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Testing the Efficiency and Independence of Attentional Networks
- J. Fan, Bruce D. McCandliss, T. Sommer, A. Raz, M. Posner
- Psychology, MedicineJournal of Cognitive Neuroscience
- 1 April 2002
A study with 40 normal adult subjects indicates that the ANT produces reliable single subject estimates of alerting, orienting, and executive function, and further suggests that the efficiencies of these three networks are uncorrelated.
Development of attentional networks in childhood
- M. R. Rueda, J. Fan, Bruce D. McCandliss, Jessica Halparin, M. Posner
- Medicine, PsychologyNeuropsychologia
- 31 December 2004
An integrated Attention Network Test (ANT) to measure the efficiency of the three networks with adults was adapted to study the development of these networks during childhood and suggested that children like adults showed independence between theThree networks under some conditions.
The activation of attentional networks
- J. Fan, Bruce D. McCandliss, J. Fossella, Jonathan I. Flombaum, M. Posner
- Psychology, MedicineNeuroImage
- 1 June 2005
The fMRI results suggest that the functional contrasts within this single task differentially activate three separable anatomical networks related to the components of attention.
Testing the behavioral interaction and integration of attentional networks
It is found that whereas alerting improves overall response speed, it exerts negative influence on executive control under certain conditions, and the hypothesis of functional integration and interaction of these brain networks is supported.
Common and distinct networks underlying reward valence and processing stages: A meta-analysis of functional neuroimaging studies
- Xun Liu, Jacqueline Hairston, Madeleine Schrier, J. Fan
- Psychology, MedicineNeuroscience & Biobehavioral Reviews
- 1 April 2011
To better understand the reward circuitry in human brain, we conducted activation likelihood estimation (ALE) and parametric voxel-based meta-analyses (PVM) on 142 neuroimaging studies that examined…
Cognitive and Brain Consequences of Conflict
- J. Fan, Jonathan I. Flombaum, Bruce D. McCandliss, K. Thomas, M. Posner
- Medicine, PsychologyNeuroImage
- 31 January 2003
The behavioral and fMRI results taken together seem to argue against a single unified network for processing conflict, but instead support either distinct networks for each conflict task or a single network that monitors conflict with different sites used to resolve the conflict.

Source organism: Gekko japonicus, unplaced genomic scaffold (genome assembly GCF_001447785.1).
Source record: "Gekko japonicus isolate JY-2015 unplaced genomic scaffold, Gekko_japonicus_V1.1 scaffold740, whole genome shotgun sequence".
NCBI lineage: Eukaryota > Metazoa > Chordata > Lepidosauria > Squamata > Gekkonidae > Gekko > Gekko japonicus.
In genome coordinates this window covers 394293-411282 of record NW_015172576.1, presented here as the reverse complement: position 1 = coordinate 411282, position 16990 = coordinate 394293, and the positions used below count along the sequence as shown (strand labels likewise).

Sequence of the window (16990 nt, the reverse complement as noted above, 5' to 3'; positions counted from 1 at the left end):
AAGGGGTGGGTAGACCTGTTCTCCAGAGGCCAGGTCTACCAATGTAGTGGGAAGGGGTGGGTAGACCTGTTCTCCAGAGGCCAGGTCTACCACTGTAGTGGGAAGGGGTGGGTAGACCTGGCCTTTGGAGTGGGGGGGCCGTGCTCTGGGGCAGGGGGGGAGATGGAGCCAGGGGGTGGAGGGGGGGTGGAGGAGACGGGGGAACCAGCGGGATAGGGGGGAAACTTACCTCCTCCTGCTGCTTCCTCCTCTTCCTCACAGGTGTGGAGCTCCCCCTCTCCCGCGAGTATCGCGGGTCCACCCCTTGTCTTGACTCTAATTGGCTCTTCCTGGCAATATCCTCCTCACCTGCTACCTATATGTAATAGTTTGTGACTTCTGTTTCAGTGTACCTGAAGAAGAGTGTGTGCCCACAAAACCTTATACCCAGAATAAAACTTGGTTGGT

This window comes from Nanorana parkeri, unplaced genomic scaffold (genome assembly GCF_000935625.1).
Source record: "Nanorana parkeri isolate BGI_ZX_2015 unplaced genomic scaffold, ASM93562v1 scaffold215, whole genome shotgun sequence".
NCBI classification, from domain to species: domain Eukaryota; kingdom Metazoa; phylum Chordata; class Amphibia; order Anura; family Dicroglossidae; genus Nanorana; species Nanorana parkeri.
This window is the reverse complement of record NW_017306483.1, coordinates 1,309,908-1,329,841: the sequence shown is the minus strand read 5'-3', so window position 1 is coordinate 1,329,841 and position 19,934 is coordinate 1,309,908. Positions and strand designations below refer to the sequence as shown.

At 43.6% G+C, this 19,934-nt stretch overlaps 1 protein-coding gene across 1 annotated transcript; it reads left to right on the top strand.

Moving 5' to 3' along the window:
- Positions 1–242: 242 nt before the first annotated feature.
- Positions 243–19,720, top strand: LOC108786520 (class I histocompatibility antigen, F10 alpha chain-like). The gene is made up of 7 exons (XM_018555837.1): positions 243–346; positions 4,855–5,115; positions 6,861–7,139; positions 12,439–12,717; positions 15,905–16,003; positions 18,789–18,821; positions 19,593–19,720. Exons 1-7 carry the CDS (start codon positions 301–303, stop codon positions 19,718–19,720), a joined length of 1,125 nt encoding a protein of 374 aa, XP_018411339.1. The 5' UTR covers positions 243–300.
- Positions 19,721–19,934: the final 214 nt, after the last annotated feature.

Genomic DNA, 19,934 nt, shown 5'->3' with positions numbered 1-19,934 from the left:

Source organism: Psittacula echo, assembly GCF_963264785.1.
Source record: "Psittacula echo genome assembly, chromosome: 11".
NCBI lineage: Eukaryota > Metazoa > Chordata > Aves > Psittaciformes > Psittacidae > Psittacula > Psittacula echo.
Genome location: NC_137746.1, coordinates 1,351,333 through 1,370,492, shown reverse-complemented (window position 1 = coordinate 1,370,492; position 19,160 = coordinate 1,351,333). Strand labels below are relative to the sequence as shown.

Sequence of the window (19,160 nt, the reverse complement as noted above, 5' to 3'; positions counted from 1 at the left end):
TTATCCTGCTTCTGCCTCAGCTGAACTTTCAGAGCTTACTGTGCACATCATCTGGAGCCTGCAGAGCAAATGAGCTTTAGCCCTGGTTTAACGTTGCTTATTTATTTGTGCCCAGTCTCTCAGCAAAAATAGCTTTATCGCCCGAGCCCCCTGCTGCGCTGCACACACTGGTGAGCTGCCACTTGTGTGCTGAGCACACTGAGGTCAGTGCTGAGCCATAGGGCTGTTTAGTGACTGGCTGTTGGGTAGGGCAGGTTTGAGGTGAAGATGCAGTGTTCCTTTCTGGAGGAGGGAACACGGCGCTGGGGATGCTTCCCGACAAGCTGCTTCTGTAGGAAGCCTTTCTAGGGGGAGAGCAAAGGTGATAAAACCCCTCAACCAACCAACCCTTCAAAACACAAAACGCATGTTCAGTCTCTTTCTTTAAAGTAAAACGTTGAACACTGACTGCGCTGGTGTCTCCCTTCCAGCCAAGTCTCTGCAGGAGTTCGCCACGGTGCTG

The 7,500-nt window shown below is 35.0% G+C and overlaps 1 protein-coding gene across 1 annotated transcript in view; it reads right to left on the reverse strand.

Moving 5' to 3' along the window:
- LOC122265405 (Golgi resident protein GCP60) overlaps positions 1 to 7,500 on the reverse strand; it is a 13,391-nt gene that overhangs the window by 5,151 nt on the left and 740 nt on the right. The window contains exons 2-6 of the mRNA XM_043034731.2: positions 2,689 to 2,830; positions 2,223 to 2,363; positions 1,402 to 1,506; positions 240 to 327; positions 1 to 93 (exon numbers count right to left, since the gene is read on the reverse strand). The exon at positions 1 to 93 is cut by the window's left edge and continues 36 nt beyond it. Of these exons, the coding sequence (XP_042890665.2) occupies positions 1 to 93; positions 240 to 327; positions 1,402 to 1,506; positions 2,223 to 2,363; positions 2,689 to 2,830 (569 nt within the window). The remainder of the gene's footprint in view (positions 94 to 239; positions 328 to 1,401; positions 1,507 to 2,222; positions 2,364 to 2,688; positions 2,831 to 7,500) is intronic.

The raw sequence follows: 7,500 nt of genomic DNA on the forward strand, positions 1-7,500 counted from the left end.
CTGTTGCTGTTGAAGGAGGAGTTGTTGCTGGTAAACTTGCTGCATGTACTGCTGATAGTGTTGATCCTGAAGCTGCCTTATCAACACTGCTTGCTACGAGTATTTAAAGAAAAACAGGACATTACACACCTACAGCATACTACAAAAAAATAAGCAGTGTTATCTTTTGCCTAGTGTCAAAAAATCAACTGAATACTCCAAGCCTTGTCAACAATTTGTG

Does the emotional go/no-go task really measure behavioral inhibition? Convergence with measures on a non-emotional analog.
- K. Schulz, J. Fan, Olga Magidina, D. Marks, B. Hahn, J. Halperin
- Psychology, MedicineArchives of clinical neuropsychology : the…
- 1 February 2007
The results suggest that the basic neuropsychological constructs of the original go/no-go task were preserved in the emotional adaptation.
Development of attentional networks: An fMRI study with children and adults
The data suggest that there is a transition from functional yet immature systems supporting attentional functions in children to the more definitive adult networks and that the differences observed may reflect both developmental changes in cognitive strategies and morphology.
Assessing the molecular genetics of attention networks
The ANT is validated as an endophenotypic assay suitable for assessing how genes influence certain anatomical networks that may be disrupted in various psychiatric disorders and suggests that genetic variation may underlie inter-subject variation in the efficiency of executive attention.
The Relation of Brain Oscillations to Attentional Networks
The attention network test is used to separate three anatomically defined brain networks that carry out the functions of alerting, orienting, and executive control of attention and found that each attentional network has a distinct set of oscillations related to its activity.